In the pastoral uplands of northern Carroll County, Md., farmers used to raise cattle, corn and soybeans — a model that has long been under economic assault by agricultural industrialization.
Stanton Gill says the small farm can secure its future by adopting a growing plan opposite to the aims of the big guys. Vast acreages of grain, a practice called monoculture, define much of Midwestern farmland, but Gill prefers to grow a diversity of fruits and vegetables. This harks back to the face of the family farm in previous centuries, except Gill has brought a contemporary twist: He grows novel and unusual varieties destined to find a niche in the rich, urban-centric local food movement.
His property, Falcon Ridge Farm, lies between Westminster and the Mason-Dixon Line and is not just a figurative but literal reinvention of northern Maryland agriculture. He and his wife, Nancy MacBride, bought the original 25 acres in 2000 on the site of an old field-crop farm. They have since expanded it to 75 acres — small by American agricultural standards but more than sufficient for today’s intensive specialty-crop approach. This includes crops virtually unknown to 19th-century homesteaders — including Chinese pears, hardy kiwi and Japanese heart nuts.
As a home gardener fascinated by the growing techniques, and plant choices, of the pros, I found a visit to the farm full of instructive fun.
The first stop was a large, plastic-covered framed greenhouse known as a high tunnel. High tunnels are popular today, but Gill’s is a bit different. It’s big — 200 feet long and, at 16½ feet high, some four feet above the norm. Its extra height and open, netted sides provide robust ventilation that prevents the buildup of mite pests.
He is growing sour-cherry varieties in rows, and he particularly likes a dark red variety from the Czech Republic named Balaton. “Big pit, excellent flavor.”
The trees are naturally stunted by growing on a dwarf understock, but they are still some 10 feet high and as much across. They are loaded with blossoms. “A tree like this,” Gill said, “will produce around 40 to 50 quarts of cherries.”
Beyond a pest named the plum curculio, the two big problems facing cherry growers in the Mid-Atlantic is the arrival of hungry birds at harvest time and the cracking of fruit caused by rain. The high tunnel fixes both; the nets exclude the birds but allow the free flow of pollinators. The plastic shields the rain, and the trees are watered with a well-fed irrigation system, fooling the cherries into thinking they are growing in a more arid climate. “I’ve re-created the Yakima Valley,” he said.
Gill points out a broad, white cardboard box on the greenhouse floor that I should avoid — it contains four colonies of commercially raised bumblebees. They pollinate the cherry trees but also the blueberry bushes that he has squeezed between them. He said that by their sheer body mass, bumblebees do a better job of moving blueberry pollen around compared with honeybees, doubling or tripling fruit yields. (I remember, when I grew blueberries, bumblebees ripping the flowers to get to the early-season nectar.)
Outside the high tunnel, he is growing a strange, small columnar tree adorned with white blossoms. He asks me what I think it is, and I suggest some tortured Amelanchier. Wrong, it’s a beach plum. Prunus maritima is a native shrub of the coast, heat-tolerant, disease-resistant and full of grape-size fruit by summer that are too tart to eat out of hand but perfect for jams and jellies. (Such processing is MacBride’s forte.)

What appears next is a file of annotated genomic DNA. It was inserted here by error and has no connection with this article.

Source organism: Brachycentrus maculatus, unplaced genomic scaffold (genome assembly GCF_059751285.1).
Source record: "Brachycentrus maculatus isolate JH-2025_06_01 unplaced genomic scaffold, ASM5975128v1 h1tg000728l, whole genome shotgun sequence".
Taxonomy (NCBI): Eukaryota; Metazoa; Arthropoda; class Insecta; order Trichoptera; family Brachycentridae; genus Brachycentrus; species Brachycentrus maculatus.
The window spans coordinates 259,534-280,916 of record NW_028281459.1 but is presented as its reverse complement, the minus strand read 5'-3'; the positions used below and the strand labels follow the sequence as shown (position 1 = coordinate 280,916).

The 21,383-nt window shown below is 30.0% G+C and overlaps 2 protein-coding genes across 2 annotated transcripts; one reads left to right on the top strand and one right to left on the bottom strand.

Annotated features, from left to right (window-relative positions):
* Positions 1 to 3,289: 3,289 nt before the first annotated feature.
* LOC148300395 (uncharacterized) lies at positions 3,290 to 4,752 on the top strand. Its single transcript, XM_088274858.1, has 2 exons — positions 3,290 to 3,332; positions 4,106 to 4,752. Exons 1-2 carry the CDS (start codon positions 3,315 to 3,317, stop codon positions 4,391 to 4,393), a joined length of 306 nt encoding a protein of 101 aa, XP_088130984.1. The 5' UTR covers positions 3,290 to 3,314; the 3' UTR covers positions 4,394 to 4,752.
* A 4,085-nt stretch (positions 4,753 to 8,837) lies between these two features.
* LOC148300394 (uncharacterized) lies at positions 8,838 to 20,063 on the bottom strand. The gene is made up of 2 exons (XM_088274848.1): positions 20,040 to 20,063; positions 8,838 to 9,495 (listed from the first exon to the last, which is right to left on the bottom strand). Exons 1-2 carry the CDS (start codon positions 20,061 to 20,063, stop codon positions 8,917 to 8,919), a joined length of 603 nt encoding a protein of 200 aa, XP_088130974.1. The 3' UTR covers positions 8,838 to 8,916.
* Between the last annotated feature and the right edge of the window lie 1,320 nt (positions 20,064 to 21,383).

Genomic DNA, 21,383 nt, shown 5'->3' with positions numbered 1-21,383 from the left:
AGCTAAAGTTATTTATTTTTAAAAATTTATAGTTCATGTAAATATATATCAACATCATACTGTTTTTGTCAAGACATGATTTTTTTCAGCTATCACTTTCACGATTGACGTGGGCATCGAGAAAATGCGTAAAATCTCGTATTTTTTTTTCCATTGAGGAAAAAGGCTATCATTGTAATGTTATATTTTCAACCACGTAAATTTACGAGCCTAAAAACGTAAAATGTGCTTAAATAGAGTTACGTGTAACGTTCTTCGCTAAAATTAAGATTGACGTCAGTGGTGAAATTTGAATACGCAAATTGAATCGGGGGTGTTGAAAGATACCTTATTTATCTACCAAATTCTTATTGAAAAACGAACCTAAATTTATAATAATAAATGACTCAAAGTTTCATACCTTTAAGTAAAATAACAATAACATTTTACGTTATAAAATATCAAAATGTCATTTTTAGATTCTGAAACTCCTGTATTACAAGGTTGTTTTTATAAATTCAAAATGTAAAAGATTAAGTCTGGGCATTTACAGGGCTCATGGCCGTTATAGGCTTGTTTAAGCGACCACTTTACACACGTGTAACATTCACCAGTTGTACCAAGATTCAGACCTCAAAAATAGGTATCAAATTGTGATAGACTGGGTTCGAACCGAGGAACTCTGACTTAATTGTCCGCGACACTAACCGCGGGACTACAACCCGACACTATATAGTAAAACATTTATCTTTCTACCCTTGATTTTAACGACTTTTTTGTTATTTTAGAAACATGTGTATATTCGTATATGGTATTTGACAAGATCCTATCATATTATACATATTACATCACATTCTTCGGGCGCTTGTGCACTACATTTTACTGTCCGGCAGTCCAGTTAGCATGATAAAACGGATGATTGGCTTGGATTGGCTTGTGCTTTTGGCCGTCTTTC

Later, Gill takes me to a hillside orchard of Asian pears, which one thinks of as those generic round, crispy, juicy pomes from East Asia. But he says varieties have distinct characteristics, depending on which country they’re from, and he has learned to grow and sell them by named variety, much as you would apples. He has Hosui (“juicy as a peach”); Shinko, with bronze-russet skin and a three-month harvest season; and a popular Chinese variety named Ya Li, shaped more like a European pear.
Gill may have a dynamism unusual even for small farmers, because this isn’t even his day job. That would be as an entomologist at the University of Maryland, providing advice to plant nurseries and landscapers. Wearing a slightly different hat, he also teaches classes to budding farmers at Montgomery College.
On occasion, he uses the farm as a classroom, but Falcon Ridge exists primarily as a way of proving to himself and his family that a small farm with the right crops can be viable. “And I’m enjoying it,” he said.
The farm sells regularly at farmers markets in Kensington, Maple Lawn and Olney.
Reducing labor is an important aspect, and the fruit tree growing systems are all designed to avoid climbing and hauling ladders to harvest fruit. This is achieved in the Asian pear orchard by opening and lowering the branch structure of each tree. In the apple orchard, he uses dwarf trees grown with a central leader and very short branching. The trees must be supported on a somewhat elaborate system of posts and wires, but the trade-off for all this is the ability to produce large crops in small areas. You can see the value of such methods in a place where land is scarce — Japan, Holland, a city garden inside the Beltway.
He tells his students that there are hundreds of niche plants they could plant.
One orchard is devoted to hardy kiwi, a vigorous vine that is notoriously difficult to tame. Here, the vines climb to about six feet and then are encouraged to grow on to a parallel wire, where they will form a curtain of vegetation that Gill will trim.
Another field is awaiting the planting of new, blight-resistant hazelnut trees. Their growing beds will be seeded with truffles.
“In Maryland, if you’re producing corn and soybean, I’d say your days are marked,” he said.